Each UW fellowship is unique. This one breaks the year into 12 one-month blocks of focused learning on LGBTQ+ health care and community issues. For example, during a month focused on pediatric and adolescent medicine, fellows rotate through UW health clinics, including those that support transgender, nonbinary, gender-questioning, and gender-diverse youth. While working at these clinics, the fellows attend learning sessions where they can discuss and ask questions about the medical needs of this community. Many community-based groups have welcomed our fellows into their space for education and engagement.
Months that focus on reproductive, sexual and behavioral health and geriatrics also emphasize clinic work.
While developing this program, our curriculum team recognized that the fellows need to spend time engaging with community needs. Therefore, the program includes blocks of time focused on advocacy and anti-oppression, where fellows meet with community leaders and participate in events such as Trans Law Help Wisconsin’s Name & Gender Marker Change Clinic.
Finding a focus
If you’re a med student or M.D. looking into fellowships, it’s important to understand the structure and to consider what best fits your interests and career goals.
The U W LGBTQ+ Health Fellowship encourages self-exploration. Fellows can work on developing specific skills, and each fellow is encouraged to follow their ownpath to become the kind of LGBTQIA+ health leader they imagine.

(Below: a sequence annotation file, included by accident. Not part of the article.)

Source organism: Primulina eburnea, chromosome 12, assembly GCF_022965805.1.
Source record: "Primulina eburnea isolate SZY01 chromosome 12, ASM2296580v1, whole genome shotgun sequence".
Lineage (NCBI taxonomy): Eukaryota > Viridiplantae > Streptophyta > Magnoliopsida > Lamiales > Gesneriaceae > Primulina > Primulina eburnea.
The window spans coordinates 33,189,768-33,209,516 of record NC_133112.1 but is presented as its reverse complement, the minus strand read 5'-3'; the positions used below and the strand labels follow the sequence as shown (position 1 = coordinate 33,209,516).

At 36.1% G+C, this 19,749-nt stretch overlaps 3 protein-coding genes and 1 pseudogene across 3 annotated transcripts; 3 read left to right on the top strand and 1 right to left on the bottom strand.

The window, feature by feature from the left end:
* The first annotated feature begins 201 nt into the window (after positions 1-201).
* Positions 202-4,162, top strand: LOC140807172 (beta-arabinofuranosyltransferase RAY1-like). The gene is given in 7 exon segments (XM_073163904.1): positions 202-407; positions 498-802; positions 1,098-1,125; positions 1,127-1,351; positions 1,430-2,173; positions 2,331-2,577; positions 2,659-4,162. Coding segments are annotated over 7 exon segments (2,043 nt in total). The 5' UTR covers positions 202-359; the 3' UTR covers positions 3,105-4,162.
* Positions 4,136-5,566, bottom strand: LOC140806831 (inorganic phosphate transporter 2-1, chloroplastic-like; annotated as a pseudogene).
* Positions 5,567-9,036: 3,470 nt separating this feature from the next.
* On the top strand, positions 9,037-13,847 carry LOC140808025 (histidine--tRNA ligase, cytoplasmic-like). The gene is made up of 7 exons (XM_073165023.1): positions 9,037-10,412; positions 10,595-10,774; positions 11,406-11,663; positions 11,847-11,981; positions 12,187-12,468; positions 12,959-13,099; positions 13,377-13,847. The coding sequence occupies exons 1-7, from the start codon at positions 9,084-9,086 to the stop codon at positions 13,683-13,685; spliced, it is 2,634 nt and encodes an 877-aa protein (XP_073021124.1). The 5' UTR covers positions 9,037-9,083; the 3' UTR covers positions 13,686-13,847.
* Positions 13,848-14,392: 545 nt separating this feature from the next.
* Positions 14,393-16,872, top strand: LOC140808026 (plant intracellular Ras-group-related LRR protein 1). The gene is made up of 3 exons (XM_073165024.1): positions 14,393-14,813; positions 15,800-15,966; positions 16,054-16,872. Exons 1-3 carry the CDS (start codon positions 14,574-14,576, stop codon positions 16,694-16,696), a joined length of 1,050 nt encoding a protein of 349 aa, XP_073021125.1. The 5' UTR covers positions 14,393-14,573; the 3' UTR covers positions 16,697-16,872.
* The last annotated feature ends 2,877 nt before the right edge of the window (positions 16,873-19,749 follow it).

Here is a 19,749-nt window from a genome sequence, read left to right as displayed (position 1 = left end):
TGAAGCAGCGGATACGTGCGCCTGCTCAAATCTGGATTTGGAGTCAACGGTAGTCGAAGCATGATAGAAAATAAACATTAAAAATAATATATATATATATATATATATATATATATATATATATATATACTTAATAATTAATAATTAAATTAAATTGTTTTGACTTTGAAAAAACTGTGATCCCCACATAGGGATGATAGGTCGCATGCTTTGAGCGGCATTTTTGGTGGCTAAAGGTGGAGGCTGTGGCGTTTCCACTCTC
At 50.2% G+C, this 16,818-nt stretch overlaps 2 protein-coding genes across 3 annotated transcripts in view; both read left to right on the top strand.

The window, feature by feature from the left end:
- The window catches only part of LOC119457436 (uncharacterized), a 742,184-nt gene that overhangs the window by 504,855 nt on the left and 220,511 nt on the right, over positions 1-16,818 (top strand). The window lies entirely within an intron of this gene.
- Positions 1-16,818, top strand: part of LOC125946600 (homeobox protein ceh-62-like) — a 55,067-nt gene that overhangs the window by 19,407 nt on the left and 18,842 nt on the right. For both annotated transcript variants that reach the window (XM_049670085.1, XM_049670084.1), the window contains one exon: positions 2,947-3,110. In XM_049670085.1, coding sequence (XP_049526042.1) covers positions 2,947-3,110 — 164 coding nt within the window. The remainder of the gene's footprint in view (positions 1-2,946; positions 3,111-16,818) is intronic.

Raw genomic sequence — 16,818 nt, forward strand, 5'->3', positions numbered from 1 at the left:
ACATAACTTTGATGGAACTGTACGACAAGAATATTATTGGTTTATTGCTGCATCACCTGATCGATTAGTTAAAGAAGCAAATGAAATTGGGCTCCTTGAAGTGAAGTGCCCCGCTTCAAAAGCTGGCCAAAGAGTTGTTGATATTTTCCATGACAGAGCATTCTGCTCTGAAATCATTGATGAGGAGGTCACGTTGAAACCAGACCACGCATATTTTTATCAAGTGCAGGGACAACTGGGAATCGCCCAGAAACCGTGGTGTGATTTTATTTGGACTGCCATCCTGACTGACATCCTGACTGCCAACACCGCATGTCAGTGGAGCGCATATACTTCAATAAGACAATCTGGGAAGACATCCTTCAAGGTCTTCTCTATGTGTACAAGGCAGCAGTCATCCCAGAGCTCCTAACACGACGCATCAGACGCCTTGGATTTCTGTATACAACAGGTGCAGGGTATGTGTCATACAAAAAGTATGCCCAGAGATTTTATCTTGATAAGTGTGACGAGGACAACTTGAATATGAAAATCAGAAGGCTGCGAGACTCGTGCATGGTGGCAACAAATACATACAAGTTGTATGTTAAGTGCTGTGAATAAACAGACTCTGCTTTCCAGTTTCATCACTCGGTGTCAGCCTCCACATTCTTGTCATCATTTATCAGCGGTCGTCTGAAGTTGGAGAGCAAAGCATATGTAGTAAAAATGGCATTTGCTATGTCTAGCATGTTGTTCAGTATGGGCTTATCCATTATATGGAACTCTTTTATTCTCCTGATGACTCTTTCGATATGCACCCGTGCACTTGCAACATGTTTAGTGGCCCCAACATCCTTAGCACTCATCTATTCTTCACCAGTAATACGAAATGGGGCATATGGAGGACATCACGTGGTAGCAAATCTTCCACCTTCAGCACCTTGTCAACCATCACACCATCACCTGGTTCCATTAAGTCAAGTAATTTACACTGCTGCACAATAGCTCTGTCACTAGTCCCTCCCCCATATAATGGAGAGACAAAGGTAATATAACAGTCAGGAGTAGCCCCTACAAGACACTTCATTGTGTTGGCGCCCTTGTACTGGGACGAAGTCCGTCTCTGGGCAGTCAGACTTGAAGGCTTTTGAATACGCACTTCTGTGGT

During the second half of the year, fellows get to build a four-week curriculum based on their experiences in the first six months. They can return to a specific clinic or site to gain more experience in that area, start a new project or travel to gain experience in other locations.
The structure can vary among LGBTQ+ fellows working at different organizations. Some may focus on clinical time and case studies while others focus more on teaching and learning. Some will incorporate community work into their clinics, while others will have separate time for advocacy and community projects.
Fellows take part in designing their curriculum. For example, our first fellows had a particular interest in HIV care in urban areas, but we couldn’t offer this experience in largely rural and suburban Madison. The fellows connected with a local clinic focusing on HIV care that has a partner clinic in Milwaukee. They brought us a proposal to work there, and we were able to support a two-week rotation in that city.
Regular personal mentoring with our fellowship directors and core faculty and goal-orientated training further support fellows; they leave with comprehensive skills and the confidence to be leaders in LGBTQIA+ health.
This program is one way the AMA Foundation fulfills its mission to limit health-care inequities. More medical schools are applying for competitive AMA Foundation Fellowship Program funding. In 2022, Harvard and Vanderbilt were awarded funding to start programs at their institutions.
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"As you sift through the applications ... look for signs of altruism, vision and an investment mentality rather than the extent of administrative experience and managerial acumen," Pete Kennelly writes.